Dressing up: How to make sense of different dress codes

Dressing up: How to make sense of different dress codes

With a whirlwind of barmitzvah invitations arriving through her letterbox, Suzanne Baum finds herself having to make a valiant attempt to decode the dress code without losing the plot!

I have three kids, and with two of them aged 12 and 13 the past year has been a whirlwind of simchas. Bar-and batmitzvahs have taken over our weekends but, wonderful as it is to have an excuse to party with those close to us, it does come at a cost. I’m not talking about the gifts or even the money we have to lay out on getting babysitters for our five year old but it is the party clothes themselves that are proving pricey!

With a selection of dresses in my wardrobe, I’m not short of an outfit to wear. The problem is the majority of invitations we receive all have different instructions when it comes to the dress code! And to think I used to huff and puff over what to wear to when a black-tie event came along;  compared to the dress codes we are being asked to follow recently this is an easy one…  A tuxedo for my husband and a full length gown for me and we (used) to be good to go!

dress code pic 3
Dressing for a simcha used to be simple-tuxedo for him, black dress for her

As every invitation that arrives in the post is greeted with excitement there is another part of me that inwardly groans. What will the hosts be asking us to wear this time? We’ve had so many different dress codes over the past year nothing surprises me anymore. Cocktail wear, formal wear, smart wear, dress up/dress down, fancy dress; it’s all proven mind boggling. And that’s before the most confusing dress code of them all and one that seems to keep on coming;   ‘black tie no tie’. I mean really?  Can’t the hosts make their minds up! Do they want us to wear black tie or not?

Of course it goes without saying following a dress code is all about respecting your hosts – it shows that you read the invitation, you paid attention, and you put in some thought. Ignoring the dress code makes it look like you are apathetic, decided to come at the last minute, don’t really care, or worst of all, gate-crashed the party.

I totally get it that a dress code  gives you a head’s up on the tone of the evening; however, in a bid to ensuring everybody follows the same dress etiquette there is always a chance you are not going to get it completely right!

For instance, opening a recent invitation that required guests to ‘dress down’ I had to glance at it three times before wondering if our friends hosting the simcha had lost their marbles.  Although happy on this occasion not to spend money getting a fake tan, my hair and make-up done and a new dress, I was hardly going to attend a barmitzvah in my jeans. Looking back I wished I had as my maxi dress made me stick out like a sore thumb!

dress code pic 1 (example of rsvp invitation)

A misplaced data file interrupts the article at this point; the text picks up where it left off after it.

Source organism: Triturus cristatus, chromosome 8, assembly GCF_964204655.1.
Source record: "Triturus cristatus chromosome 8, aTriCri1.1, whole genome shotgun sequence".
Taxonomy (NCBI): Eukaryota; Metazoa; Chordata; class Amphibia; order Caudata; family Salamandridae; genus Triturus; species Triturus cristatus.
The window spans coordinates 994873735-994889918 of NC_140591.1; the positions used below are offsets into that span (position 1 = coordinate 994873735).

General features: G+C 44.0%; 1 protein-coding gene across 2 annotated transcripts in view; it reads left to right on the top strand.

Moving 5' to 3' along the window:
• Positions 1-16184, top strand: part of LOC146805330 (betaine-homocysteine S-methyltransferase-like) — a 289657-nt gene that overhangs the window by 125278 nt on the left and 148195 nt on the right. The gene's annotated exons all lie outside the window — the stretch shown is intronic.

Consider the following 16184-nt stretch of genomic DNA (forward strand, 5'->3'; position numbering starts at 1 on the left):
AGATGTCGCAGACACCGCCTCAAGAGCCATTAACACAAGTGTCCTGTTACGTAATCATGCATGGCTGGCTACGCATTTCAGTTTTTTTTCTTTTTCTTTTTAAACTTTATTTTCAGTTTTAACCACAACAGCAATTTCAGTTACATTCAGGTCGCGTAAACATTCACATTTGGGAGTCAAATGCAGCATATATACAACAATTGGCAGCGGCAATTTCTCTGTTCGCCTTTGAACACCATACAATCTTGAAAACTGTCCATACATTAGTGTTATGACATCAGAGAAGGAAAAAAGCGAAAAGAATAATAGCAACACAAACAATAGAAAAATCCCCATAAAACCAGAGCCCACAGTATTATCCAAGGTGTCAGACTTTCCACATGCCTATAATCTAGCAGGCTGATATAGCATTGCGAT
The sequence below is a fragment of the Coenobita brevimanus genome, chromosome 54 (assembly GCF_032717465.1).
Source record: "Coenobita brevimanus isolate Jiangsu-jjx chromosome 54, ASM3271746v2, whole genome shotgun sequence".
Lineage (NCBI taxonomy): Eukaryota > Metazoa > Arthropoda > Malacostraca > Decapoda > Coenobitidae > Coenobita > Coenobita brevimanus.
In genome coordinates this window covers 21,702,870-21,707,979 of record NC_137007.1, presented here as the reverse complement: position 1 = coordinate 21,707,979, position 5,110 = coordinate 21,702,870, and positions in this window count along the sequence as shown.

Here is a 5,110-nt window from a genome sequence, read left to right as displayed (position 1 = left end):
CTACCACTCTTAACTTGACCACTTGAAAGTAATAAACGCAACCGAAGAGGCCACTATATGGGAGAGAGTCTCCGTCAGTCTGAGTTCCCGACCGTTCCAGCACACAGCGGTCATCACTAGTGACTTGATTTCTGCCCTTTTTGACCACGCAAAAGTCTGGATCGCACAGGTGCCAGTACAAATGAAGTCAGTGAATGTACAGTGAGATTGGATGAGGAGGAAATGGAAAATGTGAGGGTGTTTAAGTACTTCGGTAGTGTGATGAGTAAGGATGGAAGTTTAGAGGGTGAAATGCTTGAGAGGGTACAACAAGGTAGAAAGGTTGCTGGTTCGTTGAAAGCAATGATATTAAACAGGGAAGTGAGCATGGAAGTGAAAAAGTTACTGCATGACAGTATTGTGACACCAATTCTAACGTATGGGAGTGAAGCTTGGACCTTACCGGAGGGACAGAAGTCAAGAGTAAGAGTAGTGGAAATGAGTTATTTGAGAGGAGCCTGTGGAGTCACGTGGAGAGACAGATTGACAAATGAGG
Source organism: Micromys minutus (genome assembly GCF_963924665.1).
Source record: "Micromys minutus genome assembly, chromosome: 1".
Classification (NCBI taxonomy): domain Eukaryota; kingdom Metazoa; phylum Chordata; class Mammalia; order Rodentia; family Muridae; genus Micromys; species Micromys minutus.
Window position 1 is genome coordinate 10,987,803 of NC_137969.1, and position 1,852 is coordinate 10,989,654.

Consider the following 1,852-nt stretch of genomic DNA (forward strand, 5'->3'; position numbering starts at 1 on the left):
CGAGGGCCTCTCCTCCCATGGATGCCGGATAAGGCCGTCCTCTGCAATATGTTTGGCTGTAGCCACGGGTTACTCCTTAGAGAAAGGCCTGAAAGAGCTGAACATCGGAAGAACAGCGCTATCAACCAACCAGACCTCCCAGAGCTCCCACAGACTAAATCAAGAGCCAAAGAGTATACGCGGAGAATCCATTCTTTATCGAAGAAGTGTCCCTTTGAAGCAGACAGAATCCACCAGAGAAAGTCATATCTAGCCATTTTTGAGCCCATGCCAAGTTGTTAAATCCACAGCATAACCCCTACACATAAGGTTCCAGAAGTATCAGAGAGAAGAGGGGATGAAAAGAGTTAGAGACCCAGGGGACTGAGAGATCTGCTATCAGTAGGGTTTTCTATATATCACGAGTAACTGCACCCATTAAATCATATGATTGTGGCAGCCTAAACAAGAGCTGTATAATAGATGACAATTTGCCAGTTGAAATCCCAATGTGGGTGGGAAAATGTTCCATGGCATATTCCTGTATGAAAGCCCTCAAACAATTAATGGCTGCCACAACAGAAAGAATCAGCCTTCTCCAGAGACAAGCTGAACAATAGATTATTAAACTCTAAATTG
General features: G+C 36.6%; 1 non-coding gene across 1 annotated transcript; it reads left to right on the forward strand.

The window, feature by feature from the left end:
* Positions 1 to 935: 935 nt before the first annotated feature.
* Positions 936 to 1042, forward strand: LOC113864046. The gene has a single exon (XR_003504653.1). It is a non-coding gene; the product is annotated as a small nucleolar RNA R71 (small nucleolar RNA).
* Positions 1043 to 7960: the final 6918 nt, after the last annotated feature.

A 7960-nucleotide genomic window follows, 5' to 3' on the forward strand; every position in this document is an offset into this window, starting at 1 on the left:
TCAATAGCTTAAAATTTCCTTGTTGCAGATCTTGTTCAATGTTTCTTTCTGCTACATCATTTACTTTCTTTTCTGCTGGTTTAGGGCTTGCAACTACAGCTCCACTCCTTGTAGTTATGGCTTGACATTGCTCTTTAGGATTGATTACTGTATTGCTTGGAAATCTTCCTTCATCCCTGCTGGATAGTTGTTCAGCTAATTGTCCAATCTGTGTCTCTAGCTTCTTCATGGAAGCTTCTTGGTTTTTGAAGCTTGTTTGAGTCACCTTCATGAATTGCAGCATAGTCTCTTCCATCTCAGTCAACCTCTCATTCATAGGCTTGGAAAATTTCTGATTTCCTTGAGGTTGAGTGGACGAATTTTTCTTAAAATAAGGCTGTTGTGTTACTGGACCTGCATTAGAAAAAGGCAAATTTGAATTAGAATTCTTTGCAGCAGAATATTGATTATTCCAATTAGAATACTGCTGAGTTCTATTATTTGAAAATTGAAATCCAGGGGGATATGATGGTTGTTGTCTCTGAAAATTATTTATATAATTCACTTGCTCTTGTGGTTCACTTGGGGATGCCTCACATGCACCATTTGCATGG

An invitation deisgned by Melanie Conway, of RSVP invitations

Someone who knows all too well about dress codes is Melanie Conway, who specialises in designing party invitations through her RSVP invitations business.

“Years ago, when it came to a dress code for a simcha it was simply lounge suit or black-tie guests were required to wear.

“However, nowadays there are a number of options.  Black Tie No Tie, Cocktail attire and Dress to Party seem to be the most popular, but increasingly I get asked for “something different”.  The problem with being too alternative is that it is very often unclear to the guest what an earth they should wear!!

“For instance, with the dress code ‘Dress Glamorous’ – does that mean jeans are allowed for the men? If you don’t specify then the host will get a barrage of calls from guests about what is acceptable which defeats the object of putting it on the invitation in the first place.

“An idea that has come from America is actually requesting a colour for your guests to wear – for example a recent client specified her guests all wore white – whilst she, the hostess wore lime green – I can only imagine how amazing her photos were!  So my advice – don’t try to be too clever with it, keep the dress code clear and simple ……… you don’t want Uncle Harry turning up in a dinner suit if everyone else is in jeans!”


dress code pic 2
‘Dressed to party’ at my son’s barmitzvah earlier this year

When it came to our son’s barmitzvah earlier this year our invitation stated ‘dress to party’. Friends did call to ask what exactly that meant and as I reassured them it was anything they felt comfortable partying in, it kind of left me stumped what to w ear. Convincing myself as the mother of the barmitzvah boy I was entitled to pull out all the stops, I did; my long green silk backless halter neck dress was perfect for the occasion.

My husband on the other hand was so confused it was harder choosing his attire than my three son’s altogether.

As for our second son’s barmitzvah, due to take place in Israel next summer, I’m opting for something entirely different.  Guests will be encouraged to come underdressed- after all it’s taking place on a beach!